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|“||Your affectionate uncle, Screwtape.||„|
|~ Screwtape, signing off each of his letters.|
Screwtape is the main protagonist and antagonist of C.S. Lewis's book, The Screwtape Letters. He is an elder demon and a prominent authority in Hell, the undersecretary of an unnamed department. He boasts that his career as a demon has been "one of unbroken success." He is also a parody of a high-ranking British bureaucrat, as Lewis explains, "my vision of Hell is something like the bureaucracy of a police state, or the offices of a thoroughly nasty business concern." So as demons are known to be, Screwtape is ruthless, cruel, deceptive and manipulative. But like a stereotypical bureaucrat or businessman, he is humorless, greedy, obsessed with details and concerned only with his own success.
The book consists of Screwtape writing letters to his nephew, Wormwood, a demon-in-training. He instructs his nephew on how to tempt, manipulate and torment their human "patients", to ultimately bring them to hell.
|“||The safest road to Hell is the gradual one, soft underfoot, without sudden turnings, without milestones, without signposts.||„|
|~ Screwtape's advice on temptation.|
The Screwtape Letters
The correspondence begins when the younger demon Wormwood is assigned as a tempter to a young Englishman, his first 'patient.' He writes to his uncle for advice. Screwtape obliges, instructing him to keep the young man confused and stop him from believing in God (or, as the demons refer to him, 'The Enemy.') Wormwood fails when his Patient has a spiritual awakening and starts attending church. Screwtape then instructs his nephew to keep trying to break his faith, and also try to build up his estrangement from his mother. When World War II breaks out, he warns Wormwood not to get carried away by his enjoyment of the war, but to use the Patient's anxiety to his advantage.
Wormwood shows some success when he introduces the Patient to a group of pretentious and superficial new friends who Screwtape hopes will corrupt him. Wormwood fails again when the Patient takes a walk by himself and reads a good book. Screwtape chastises his nephew for allowing his Patient any real pleasures, since they would expose the fake pleasures as a temptation.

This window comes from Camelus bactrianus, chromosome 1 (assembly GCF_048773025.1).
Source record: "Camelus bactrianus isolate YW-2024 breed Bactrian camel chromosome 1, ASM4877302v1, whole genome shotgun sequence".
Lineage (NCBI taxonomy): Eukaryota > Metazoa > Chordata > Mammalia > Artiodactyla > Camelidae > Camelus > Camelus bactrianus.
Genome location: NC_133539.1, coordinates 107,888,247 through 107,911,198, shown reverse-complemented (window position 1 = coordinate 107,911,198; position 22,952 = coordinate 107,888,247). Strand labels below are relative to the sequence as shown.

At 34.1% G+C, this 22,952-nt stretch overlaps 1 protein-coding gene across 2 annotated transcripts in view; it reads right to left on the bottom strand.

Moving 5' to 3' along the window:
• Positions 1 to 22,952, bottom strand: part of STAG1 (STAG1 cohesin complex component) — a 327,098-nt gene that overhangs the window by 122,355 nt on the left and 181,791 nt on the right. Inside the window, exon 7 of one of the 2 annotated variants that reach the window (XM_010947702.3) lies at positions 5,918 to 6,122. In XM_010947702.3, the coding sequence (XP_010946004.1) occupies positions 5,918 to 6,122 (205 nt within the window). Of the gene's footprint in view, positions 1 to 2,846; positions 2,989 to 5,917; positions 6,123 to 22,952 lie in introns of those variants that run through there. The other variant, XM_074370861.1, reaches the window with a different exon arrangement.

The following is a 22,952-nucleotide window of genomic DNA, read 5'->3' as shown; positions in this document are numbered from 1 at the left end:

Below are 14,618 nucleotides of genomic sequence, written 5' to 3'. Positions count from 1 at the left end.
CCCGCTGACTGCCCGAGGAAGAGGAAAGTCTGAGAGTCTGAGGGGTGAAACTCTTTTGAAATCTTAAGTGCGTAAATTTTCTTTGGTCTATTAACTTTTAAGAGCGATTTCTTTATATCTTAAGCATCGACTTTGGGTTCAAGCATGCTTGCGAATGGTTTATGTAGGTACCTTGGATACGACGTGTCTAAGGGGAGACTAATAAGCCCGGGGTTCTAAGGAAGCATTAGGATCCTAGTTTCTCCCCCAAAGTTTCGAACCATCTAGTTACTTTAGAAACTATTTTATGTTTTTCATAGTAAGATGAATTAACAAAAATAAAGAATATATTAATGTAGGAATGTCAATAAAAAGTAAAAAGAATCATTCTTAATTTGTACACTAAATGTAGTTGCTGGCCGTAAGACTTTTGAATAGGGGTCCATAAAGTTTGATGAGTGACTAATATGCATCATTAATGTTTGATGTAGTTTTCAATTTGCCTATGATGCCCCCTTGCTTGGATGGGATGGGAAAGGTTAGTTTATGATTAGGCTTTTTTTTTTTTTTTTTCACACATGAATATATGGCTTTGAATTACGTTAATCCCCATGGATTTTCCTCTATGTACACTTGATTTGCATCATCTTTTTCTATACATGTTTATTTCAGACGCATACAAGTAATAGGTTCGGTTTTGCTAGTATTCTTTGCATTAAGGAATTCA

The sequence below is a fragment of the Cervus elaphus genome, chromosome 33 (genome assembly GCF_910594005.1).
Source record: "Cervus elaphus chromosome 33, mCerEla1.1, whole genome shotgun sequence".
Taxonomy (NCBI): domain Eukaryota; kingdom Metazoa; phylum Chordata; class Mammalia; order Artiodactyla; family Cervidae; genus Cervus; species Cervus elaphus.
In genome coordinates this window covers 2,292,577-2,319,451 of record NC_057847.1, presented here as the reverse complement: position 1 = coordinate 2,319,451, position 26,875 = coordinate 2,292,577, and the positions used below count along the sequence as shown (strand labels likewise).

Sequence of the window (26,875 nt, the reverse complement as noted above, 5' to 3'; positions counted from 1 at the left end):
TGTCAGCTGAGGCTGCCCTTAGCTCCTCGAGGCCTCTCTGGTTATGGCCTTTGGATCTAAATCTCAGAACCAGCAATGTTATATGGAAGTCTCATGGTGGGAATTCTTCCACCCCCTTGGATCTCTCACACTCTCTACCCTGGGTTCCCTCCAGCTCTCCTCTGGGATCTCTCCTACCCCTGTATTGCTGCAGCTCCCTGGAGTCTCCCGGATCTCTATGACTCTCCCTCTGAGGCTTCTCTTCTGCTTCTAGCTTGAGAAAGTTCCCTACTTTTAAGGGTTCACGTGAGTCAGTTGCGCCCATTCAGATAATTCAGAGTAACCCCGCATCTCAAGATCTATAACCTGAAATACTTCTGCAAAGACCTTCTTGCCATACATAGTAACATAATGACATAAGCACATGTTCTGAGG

At this point, Screwtape tries to explain the difference between God and Devil's views on humans - while the Devil and his demons see the humans as food, Screwtape tells his nephew that God actually loves the humans and wants them to come to Heaven with him. He hastily retracts this statement, knowing his nephew could report him for heresy for using the word 'love' in a letter, and covers up by saying love is impossible and must be an excuse for God's real motives.
Screwtape's next advice is to corrupt the Patient's sex life, and trap him in an unhappy marriage. This fails when the Patient meets and falls in love with an intelligent and kindhearted woman. In the next letter, it is revealed that Wormwood did, in fact, try to report his uncle for heresy, but that Screwtape managed to escape punishment. In the middle of his fury writing to his nephew, Screwtape loses control and transforms into a giant centipede.
As the war comes to England, Screwtape warns Wormwood increasingly not to let the Patient die, and keep trying to destroy his faith. Ultimately, however, the Patient dies in a bombing raid and is taken to Heaven. Wormwood, for failing to capture his soul, is to suffer the ultimate punishment - as Screwtape describes it, 'Bring us back food, or be food yourself.' Screwtape gleefully tells his nephew that he expects to have the first bite of him.
Screwtape Proposes a Toast
C.S. Lewis later wrote a short follow-up to the Letters. In this piece, Screwtape presides over a banquet for the leaders of Hell's training college and the new graduates. He admits that the human souls they feed on have no real flavor (lacking true evil), but that they have more of them than ever. He instructs the younger devils to encourage mass conformity among the humans by using 'Democracy' as a buzzword, to turn them against anyone different from them, and to encourage other humans not to rise to their full potential. In this way, since no human becomes exceptional, it is easier for the demons to control them.
Screwtape concludes the toast declaring that they can still find sustenance from corrupted religious faith, and toasts the college with a bottle of "vintage pharisee."